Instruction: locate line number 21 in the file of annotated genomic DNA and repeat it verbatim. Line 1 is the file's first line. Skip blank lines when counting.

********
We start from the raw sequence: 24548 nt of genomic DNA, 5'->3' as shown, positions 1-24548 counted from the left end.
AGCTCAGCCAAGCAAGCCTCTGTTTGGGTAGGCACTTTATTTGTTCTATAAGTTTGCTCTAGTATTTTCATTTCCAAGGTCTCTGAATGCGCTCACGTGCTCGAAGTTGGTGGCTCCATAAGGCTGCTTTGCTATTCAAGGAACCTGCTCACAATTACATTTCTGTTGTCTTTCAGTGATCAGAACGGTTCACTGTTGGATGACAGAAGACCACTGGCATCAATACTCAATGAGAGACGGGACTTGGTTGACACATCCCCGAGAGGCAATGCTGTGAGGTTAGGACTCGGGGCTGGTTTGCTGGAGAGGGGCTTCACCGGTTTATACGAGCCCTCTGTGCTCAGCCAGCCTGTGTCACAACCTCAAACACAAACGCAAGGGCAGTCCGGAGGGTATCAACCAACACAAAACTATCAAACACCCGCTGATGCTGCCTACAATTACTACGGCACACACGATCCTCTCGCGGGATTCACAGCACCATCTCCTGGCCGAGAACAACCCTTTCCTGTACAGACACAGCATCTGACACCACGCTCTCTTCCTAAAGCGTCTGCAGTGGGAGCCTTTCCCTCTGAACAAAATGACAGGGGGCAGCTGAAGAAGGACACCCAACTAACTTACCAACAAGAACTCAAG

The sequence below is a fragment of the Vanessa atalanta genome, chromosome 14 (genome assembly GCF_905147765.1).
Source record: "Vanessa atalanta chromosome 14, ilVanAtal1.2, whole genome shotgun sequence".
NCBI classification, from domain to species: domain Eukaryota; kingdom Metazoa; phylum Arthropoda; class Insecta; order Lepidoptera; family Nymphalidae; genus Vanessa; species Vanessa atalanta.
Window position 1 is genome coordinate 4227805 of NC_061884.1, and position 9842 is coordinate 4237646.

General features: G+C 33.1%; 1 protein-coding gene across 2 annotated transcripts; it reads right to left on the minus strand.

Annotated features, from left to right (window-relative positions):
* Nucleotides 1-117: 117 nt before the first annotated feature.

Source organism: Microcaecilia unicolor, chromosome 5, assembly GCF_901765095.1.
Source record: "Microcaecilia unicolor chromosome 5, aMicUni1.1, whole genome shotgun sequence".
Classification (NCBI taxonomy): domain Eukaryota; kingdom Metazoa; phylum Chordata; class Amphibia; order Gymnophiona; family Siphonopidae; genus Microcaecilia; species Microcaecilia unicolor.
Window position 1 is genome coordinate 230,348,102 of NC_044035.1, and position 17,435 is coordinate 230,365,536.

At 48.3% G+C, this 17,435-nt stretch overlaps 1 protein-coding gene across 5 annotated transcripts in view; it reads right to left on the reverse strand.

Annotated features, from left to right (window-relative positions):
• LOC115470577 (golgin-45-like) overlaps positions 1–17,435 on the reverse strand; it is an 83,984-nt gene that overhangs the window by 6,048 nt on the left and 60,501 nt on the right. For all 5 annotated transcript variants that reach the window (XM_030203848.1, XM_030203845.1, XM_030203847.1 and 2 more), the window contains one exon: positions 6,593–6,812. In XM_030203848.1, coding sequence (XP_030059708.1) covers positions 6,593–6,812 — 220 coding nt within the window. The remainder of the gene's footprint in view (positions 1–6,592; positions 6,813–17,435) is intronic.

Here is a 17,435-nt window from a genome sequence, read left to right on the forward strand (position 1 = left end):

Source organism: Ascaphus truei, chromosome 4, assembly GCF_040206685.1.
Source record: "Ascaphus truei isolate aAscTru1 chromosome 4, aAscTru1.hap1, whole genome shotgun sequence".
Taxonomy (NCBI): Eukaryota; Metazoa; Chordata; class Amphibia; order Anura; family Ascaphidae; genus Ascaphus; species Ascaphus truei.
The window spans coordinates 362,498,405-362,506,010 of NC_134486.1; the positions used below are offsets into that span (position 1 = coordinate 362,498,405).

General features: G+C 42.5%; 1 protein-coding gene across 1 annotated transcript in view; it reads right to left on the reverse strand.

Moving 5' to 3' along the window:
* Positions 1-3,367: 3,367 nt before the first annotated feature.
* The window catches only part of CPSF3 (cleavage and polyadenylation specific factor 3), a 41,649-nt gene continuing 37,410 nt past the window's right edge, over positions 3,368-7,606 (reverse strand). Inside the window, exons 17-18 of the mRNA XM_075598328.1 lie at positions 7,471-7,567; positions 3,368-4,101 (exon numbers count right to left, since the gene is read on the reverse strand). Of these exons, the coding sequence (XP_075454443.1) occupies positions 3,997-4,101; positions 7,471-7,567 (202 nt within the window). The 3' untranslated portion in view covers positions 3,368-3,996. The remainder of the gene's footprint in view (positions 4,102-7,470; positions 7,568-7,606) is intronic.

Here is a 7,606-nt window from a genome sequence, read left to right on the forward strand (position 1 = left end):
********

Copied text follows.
The window spans coordinates 362,498,405-362,506,010 of NC_134486.1; the positions used below are offsets into that span (position 1 = coordinate 362,498,405).